Netflix picks up Steven Soderbergh’s latest movie shot on iPhone


Steven Soderbergh is an iPhone convert when it comes to shooting movies.
Photo: Nicolas Genin/Wikipedia CC

Netflix has bought the global distribution rights to Steven Soderbergh’s latest movie High Flying Bird — which, true to the iconic director’s previous word, was shot on iPhone.

This is the second movie by the Academy Award-winning director to be shot using one of Apple’s handsets. After the release of his last movie Unsane, Soderbergh said he was leaning toward shooting all his future projects on iPhone. It seems that he wasn’t kidding!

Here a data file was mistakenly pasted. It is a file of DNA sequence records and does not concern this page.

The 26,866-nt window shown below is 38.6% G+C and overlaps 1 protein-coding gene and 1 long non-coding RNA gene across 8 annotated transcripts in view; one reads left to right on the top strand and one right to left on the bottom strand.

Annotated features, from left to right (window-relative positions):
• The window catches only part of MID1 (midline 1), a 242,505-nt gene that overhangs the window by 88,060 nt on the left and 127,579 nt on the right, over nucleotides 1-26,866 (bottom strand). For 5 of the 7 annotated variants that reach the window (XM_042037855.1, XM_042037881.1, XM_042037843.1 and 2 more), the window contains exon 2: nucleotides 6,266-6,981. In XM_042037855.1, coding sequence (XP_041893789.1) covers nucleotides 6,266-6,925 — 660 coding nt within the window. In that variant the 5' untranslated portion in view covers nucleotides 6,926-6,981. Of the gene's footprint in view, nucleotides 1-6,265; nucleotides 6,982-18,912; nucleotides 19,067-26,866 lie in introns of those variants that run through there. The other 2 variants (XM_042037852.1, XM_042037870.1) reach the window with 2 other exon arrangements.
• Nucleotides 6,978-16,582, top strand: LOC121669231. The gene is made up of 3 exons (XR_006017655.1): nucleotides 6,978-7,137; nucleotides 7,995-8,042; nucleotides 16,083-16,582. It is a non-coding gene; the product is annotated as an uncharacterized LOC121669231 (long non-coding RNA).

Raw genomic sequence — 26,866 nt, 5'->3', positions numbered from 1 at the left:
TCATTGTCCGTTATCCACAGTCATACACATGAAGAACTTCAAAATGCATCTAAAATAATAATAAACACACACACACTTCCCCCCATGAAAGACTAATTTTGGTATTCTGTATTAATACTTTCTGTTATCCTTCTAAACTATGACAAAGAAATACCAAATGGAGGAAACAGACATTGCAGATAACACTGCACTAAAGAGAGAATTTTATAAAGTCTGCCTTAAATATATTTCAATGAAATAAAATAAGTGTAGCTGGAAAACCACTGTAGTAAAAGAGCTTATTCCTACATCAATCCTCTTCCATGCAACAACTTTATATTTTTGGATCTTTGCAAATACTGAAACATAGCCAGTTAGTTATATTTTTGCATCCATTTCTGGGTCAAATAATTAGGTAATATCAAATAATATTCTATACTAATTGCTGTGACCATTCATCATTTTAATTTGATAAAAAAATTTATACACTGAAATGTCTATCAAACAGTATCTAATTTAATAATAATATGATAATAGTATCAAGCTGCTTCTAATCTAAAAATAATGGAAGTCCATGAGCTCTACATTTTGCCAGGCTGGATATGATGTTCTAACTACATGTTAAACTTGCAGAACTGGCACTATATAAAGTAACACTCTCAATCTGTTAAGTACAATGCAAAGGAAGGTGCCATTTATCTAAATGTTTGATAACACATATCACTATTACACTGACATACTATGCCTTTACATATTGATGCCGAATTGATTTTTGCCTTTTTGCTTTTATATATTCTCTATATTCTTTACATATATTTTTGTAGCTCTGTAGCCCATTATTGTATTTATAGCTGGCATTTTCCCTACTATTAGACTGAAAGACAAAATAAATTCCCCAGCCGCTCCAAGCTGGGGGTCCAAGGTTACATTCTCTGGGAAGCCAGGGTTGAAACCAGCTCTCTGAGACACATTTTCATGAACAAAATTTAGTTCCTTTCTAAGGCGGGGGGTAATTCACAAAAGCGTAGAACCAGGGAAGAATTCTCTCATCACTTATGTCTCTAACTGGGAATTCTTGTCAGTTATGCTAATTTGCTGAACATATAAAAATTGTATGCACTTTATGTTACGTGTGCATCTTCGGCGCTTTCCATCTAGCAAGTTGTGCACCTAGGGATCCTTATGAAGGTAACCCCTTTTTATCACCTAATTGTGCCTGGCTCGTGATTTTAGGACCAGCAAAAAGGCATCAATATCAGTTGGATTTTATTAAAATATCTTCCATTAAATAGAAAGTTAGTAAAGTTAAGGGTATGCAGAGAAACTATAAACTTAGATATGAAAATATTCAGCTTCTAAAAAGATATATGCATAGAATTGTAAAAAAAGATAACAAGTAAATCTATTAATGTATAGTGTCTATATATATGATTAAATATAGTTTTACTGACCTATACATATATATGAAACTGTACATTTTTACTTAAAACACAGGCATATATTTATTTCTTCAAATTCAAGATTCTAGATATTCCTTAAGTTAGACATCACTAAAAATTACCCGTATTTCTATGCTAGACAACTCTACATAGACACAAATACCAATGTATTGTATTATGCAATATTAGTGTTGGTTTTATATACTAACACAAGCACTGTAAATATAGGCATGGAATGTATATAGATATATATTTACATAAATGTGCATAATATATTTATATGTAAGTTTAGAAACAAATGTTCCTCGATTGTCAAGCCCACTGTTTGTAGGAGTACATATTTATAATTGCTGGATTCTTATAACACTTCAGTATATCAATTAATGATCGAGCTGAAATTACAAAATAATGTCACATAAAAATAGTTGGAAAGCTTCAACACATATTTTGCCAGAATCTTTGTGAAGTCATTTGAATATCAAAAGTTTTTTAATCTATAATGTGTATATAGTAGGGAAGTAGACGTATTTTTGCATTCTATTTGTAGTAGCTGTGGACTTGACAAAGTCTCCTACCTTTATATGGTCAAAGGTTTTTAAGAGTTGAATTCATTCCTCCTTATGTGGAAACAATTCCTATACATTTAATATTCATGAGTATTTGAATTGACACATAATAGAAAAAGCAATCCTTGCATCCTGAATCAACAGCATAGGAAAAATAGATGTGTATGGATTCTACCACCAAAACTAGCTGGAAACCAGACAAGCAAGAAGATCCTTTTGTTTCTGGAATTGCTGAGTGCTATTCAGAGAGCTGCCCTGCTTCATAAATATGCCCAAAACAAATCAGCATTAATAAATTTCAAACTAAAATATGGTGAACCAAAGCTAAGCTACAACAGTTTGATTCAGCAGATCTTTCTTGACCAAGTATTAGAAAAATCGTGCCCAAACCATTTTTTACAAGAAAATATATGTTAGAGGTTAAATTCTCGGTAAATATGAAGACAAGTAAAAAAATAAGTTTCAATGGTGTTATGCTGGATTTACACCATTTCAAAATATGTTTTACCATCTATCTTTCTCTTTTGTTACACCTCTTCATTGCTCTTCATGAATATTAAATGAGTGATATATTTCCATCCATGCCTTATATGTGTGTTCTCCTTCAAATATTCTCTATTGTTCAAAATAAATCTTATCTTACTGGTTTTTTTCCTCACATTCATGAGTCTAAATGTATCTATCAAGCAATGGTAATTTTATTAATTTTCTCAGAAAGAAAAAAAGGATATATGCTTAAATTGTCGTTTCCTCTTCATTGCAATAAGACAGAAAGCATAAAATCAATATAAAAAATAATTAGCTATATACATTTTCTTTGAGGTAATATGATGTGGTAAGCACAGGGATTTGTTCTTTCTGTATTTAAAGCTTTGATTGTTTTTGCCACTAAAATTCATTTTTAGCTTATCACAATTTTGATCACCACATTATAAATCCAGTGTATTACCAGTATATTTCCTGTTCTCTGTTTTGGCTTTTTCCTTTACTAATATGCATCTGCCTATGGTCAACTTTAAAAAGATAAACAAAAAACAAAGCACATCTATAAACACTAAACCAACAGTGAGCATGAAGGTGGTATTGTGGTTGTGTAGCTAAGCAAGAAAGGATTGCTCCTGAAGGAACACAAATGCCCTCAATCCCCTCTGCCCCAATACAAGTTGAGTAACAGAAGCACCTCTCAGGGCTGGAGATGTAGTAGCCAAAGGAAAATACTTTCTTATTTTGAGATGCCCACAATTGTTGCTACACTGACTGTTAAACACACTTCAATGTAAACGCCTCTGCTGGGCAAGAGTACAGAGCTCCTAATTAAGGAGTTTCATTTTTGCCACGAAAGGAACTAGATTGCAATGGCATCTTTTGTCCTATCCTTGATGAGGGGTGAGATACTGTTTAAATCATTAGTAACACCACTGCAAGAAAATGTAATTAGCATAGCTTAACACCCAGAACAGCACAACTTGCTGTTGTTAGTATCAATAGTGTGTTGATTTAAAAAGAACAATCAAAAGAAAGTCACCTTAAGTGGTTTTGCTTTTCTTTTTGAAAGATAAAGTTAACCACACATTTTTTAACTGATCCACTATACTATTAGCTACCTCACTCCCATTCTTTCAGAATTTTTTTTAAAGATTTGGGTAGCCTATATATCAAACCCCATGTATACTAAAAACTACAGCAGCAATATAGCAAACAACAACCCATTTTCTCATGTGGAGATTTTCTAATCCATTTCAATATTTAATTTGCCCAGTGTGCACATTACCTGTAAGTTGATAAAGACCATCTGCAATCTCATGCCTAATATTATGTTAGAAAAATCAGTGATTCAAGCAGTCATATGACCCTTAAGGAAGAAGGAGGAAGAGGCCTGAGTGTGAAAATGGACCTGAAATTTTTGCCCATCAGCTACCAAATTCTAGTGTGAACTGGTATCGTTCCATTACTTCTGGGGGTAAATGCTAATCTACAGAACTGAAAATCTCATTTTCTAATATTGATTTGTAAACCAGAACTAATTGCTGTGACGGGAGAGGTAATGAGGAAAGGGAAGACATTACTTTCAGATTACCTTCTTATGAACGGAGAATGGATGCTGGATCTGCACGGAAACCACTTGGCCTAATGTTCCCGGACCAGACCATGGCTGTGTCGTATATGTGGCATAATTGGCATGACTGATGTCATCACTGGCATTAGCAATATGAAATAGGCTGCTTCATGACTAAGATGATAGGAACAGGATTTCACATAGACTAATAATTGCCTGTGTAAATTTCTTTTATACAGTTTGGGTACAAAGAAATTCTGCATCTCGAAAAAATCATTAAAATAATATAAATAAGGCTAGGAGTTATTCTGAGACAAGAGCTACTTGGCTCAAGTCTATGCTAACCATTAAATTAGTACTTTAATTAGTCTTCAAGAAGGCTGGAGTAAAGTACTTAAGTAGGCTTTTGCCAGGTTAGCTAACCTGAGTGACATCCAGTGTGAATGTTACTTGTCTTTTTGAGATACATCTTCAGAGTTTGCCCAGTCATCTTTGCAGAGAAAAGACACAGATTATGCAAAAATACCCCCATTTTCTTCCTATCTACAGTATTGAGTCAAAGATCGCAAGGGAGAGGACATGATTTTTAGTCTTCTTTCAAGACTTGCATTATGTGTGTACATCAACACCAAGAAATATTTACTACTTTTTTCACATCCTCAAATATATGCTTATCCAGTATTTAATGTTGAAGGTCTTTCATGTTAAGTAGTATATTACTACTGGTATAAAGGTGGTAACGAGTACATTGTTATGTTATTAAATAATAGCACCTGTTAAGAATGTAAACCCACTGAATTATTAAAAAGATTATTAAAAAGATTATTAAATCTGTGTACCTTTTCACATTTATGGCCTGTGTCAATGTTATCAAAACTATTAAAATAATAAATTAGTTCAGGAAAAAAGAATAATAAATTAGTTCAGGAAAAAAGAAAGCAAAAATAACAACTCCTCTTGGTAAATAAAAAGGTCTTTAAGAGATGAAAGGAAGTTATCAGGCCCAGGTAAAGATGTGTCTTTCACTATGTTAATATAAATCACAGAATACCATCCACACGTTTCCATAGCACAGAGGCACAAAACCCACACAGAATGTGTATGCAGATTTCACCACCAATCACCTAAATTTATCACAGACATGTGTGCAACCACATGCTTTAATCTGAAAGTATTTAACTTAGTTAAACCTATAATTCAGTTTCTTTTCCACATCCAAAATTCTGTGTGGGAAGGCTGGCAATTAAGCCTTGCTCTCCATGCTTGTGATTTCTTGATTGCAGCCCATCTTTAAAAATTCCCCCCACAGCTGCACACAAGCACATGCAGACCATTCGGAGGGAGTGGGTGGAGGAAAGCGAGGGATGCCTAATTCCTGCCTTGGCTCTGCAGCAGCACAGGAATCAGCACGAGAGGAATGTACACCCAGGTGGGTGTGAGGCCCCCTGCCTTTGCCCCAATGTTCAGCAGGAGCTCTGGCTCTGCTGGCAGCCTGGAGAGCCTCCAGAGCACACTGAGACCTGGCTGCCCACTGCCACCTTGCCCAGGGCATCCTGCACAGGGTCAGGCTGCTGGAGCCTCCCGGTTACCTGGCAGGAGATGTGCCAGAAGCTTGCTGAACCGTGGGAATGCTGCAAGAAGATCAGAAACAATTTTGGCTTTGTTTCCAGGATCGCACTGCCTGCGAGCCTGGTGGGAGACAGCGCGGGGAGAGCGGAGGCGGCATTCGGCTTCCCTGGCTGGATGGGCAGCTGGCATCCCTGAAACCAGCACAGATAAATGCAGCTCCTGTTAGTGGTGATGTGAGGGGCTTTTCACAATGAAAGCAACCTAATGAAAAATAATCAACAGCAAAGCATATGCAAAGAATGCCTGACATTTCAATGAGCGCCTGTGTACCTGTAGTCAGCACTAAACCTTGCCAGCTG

Theoretical improvements: The status of Siri in iOS 12


The iPhone's home button could be going away.
Siri should be a lot smarter.
Photo: Ste Smith/Cult of Mac

WWDC 2018 bug Cult of Mac In the battle of digital voice assistants, people often mock Siri for lagging behind competing products from Amazon and Google. During Monday’s WWDC 2018 keynote, Craig Federighi, Apple’s senior vice president of software engineering, glossed over those failings, calling Siri the “world’s most-used digital assistant.”

What he neglected to mention was the increasing frustration of Siri users expecting more from a voice assistant. From simple requests returning inaccurate results to the inability to performthat he compound actions, Siri was in desperate need of attention going into WWDC. But will the Siri upgrades in iOS 12 do the trick?